Human Rights Watch launches campaign against 'killer robots'

"The line needs to be drawn now on fully autonomous weapons," the NGO says. How close are we to letting robots off the leash?

Tim Hornyak
Crave freelancer Tim Hornyak is the author of "Loving the Machine: The Art and Science of Japanese Robots." He has been writing about Japanese culture and technology for a decade. E-mail Tim.
Tim Hornyak
3 min read
As the Campaign to Stop Killer Robots kicked off in London today, a robot in Parliament Square distributed literature calling for a ban on fully autonomous weapons. Oli Scarff/Getty Images

If I had a dime for every time someone writes "I, for one, welcome our new robot overlords," I'd have enough money to bribe my future robot master into sparing me from the meatsack ghettos.

Our dystopian robot future is always good grist for lame jokes. Unless it might actually happen.

Human Rights Watch seems very serious about a new campaign it has launched against what it calls "killer robots."

"Urgent action is needed to preemptively ban lethal robot weapons that would be able to select and attack targets without any human intervention," the international non-governmental organization said in a release promoting its Campaign to Stop Killer Robots.

"Lethal armed robots that could target and kill without any human intervention should never be built," said Steve Goose, Arms Division director at Human Rights Watch.

"A human should always be 'in-the-loop' when decisions are made on the battlefield. Killer robots would cross moral and legal boundaries, and should be rejected as repugnant to the public conscience."

Human Rights Watch is calling for an international treaty banning the development, production, and use of fully autonomous weapons, as well as local laws against them.

It says killer robots would lack "human judgment and the ability to understand context," and create an "accountability gap" around robot actions: who would be responsible for use of lethal force, the programmer, manufacturer, or military commander?

It also fears a "robot arms race" could prompt nations to engage in war more easily since military casualties could be mitigated. In other words, if robots are doing the fighting, it's that much more easy to start a fight.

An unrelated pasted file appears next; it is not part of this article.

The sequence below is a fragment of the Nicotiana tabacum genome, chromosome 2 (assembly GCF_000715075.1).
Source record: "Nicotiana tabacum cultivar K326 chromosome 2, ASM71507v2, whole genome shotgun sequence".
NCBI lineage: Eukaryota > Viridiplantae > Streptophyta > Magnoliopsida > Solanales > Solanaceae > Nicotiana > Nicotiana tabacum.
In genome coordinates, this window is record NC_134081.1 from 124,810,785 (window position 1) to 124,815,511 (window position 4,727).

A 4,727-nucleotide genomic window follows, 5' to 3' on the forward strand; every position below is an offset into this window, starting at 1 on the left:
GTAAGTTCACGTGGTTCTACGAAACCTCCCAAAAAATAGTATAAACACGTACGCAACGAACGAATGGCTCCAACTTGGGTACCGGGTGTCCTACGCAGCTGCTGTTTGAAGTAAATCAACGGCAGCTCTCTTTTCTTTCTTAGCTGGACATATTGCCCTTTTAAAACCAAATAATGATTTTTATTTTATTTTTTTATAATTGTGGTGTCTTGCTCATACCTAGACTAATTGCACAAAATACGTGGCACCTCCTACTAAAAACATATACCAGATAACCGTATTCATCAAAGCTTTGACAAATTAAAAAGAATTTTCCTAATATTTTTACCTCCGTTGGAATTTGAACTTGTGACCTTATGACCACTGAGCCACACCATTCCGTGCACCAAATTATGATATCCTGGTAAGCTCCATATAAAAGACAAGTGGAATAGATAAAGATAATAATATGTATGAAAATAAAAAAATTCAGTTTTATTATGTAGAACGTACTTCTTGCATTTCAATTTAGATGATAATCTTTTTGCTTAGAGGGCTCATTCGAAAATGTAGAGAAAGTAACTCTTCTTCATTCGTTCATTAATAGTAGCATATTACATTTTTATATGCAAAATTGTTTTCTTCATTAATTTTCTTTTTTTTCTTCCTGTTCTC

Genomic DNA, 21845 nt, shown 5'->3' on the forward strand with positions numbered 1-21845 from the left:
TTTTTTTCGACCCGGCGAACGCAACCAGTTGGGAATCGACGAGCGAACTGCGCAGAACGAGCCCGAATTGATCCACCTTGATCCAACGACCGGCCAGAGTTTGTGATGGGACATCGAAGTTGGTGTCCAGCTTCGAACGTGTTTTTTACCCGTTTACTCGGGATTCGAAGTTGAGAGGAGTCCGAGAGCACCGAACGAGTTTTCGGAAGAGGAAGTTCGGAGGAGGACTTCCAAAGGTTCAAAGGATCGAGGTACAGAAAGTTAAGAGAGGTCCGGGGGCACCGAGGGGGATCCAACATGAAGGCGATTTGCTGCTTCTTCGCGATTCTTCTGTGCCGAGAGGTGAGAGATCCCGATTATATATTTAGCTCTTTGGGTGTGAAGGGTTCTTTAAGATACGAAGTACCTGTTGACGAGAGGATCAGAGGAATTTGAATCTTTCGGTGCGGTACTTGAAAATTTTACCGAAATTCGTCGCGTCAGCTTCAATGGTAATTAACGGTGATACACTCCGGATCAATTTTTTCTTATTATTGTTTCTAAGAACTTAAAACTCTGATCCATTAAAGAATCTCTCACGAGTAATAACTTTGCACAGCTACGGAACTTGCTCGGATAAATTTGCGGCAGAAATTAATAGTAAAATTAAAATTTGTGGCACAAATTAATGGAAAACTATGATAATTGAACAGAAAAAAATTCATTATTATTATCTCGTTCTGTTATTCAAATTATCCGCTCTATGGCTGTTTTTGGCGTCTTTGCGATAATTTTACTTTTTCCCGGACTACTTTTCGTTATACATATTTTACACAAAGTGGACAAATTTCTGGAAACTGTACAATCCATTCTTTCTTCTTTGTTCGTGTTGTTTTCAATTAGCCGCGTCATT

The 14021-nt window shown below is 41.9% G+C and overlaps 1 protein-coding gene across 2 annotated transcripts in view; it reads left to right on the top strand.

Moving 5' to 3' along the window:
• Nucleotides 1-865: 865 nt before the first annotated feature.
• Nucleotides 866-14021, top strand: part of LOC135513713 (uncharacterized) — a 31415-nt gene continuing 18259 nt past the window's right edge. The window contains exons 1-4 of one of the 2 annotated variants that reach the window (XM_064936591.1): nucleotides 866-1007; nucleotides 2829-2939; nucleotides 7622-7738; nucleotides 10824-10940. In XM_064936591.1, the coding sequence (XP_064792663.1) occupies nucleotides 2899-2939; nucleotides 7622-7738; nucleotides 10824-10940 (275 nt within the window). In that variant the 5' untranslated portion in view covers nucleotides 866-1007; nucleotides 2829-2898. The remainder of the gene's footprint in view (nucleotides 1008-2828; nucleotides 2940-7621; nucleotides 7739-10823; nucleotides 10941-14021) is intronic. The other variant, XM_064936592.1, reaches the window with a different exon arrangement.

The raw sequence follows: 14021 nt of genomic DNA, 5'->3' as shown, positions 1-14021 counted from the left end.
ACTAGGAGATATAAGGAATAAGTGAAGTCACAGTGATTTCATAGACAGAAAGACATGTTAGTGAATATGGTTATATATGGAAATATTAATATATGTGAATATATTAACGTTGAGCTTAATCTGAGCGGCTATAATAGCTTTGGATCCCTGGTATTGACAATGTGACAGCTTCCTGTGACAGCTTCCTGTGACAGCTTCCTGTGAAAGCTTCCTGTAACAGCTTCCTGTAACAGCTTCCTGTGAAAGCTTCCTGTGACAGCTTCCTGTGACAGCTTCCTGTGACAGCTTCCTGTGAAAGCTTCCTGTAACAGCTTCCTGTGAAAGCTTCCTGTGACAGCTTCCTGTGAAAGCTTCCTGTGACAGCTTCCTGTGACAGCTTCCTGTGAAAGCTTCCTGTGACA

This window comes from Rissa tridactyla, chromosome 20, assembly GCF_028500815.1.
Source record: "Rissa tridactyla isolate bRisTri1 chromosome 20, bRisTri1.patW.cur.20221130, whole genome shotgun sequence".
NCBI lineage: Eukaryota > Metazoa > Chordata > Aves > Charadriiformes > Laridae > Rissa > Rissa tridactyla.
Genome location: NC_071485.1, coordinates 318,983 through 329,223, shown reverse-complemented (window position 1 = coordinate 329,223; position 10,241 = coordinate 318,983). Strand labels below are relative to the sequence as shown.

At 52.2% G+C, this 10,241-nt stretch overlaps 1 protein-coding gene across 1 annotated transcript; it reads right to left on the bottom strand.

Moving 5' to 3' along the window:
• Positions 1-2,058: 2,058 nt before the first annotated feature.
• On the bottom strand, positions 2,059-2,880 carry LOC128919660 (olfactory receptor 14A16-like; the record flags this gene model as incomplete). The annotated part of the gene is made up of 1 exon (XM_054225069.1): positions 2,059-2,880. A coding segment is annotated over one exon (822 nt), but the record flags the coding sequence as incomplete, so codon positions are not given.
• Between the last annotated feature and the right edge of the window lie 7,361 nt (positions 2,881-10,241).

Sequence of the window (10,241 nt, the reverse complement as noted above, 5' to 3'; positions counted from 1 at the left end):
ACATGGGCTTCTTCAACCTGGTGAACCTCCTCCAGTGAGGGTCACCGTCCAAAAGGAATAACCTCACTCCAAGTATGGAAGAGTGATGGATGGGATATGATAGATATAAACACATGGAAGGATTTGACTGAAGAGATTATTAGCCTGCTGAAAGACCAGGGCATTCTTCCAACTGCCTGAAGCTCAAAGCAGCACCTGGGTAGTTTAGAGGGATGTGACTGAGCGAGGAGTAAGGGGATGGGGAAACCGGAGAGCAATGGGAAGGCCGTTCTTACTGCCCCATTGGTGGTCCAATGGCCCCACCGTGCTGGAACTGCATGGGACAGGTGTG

The campaign comes amid increased humanitarian and privacy concerns about robots used by the military and law enforcement, especially drones, which can operate on autopilot and by remote control. According to the New America Foundation, U.S. drone strikes killed 2,439 to 3,982 people in Pakistan and Yemen between 2004 and 2013.

A U.S. Department of Defense 2012 directive (PDF) requires humans to be "in the loop" when a robot uses lethal force, and says that "autonomous weapon systems may be used to apply non-lethal, non-kinetic force, such as some forms of electronic attack, against materiel targets in accordance with DoD Directive 3000.3."

Drone systems abound
Human Rights Watch, however, says high-level officials could waive a policy. "In effect, it constitutes the world's first moratorium on lethal fully autonomous weapons," the NGO adds. "While a positive step, the directive is not a comprehensive or permanent solution to the potential problems posed by fully autonomous systems."

As more than 70 countries already have drone systems, enforcing any ban would take enormous political will. Meanwhile, the technology is evolving rapidly.

"We're moving into more and more autonomous systems. That's an evolutionary arc," military robotics analyst Peter Singer, author of "Wired for War," has been quoted as saying by AFP.

"So the role moves from being sort of the operator from afar, to more like the supervisor or manager, and a manager giving more and more of a leash, more and more independence."